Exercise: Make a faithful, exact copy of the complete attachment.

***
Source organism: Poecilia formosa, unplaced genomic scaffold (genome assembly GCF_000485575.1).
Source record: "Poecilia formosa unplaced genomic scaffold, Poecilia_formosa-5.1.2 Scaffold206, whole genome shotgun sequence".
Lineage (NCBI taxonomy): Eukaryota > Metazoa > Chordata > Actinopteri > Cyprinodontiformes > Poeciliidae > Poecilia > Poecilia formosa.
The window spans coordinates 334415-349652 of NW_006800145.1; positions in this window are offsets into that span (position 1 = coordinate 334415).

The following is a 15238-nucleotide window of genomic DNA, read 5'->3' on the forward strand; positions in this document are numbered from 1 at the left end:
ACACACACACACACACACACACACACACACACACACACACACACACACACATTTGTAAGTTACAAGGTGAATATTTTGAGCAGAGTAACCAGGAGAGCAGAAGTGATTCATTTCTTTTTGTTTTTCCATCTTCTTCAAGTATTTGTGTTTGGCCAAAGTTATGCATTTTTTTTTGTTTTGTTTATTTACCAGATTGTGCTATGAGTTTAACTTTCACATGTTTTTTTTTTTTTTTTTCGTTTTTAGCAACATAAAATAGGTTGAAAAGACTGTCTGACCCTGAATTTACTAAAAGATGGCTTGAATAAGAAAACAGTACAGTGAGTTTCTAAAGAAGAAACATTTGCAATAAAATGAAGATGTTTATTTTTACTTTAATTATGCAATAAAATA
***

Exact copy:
Source organism: Poecilia formosa, unplaced genomic scaffold (genome assembly GCF_000485575.1).
Source record: "Poecilia formosa unplaced genomic scaffold, Poecilia_formosa-5.1.2 Scaffold206, whole genome shotgun sequence".
Lineage (NCBI taxonomy): Eukaryota > Metazoa > Chordata > Actinopteri > Cyprinodontiformes > Poeciliidae > Poecilia > Poecilia formosa.
The window spans coordinates 334415-349652 of NW_006800145.1; positions in this window are offsets into that span (position 1 = coordinate 334415).

The following is a 15238-nucleotide window of genomic DNA, read 5'->3' on the forward strand; positions in this document are numbered from 1 at the left end:
ACACACACACACACACACACACACACACACACACACACACACACACACACATTTGTAAGTTACAAGGTGAATATTTTGAGCAGAGTAACCAGGAGAGCAGAAGTGATTCATTTCTTTTTGTTTTTCCATCTTCTTCAAGTATTTGTGTTTGGCCAAAGTTATGCATTTTTTTTTGTTTTGTTTATTTACCAGATTGTGCTATGAGTTTAACTTTCACATGTTTTTTTTTTTTTTTTTCGTTTTTAGCAACATAAAATAGGTTGAAAAGACTGTCTGACCCTGAATTTACTAAAAGATGGCTTGAATAAGAAAACAGTACAGTGAGTTTCTAAAGAAGAAACATTTGCAATAAAATGAAGATGTTTATTTTTACTTTAATTATGCAATAAAATA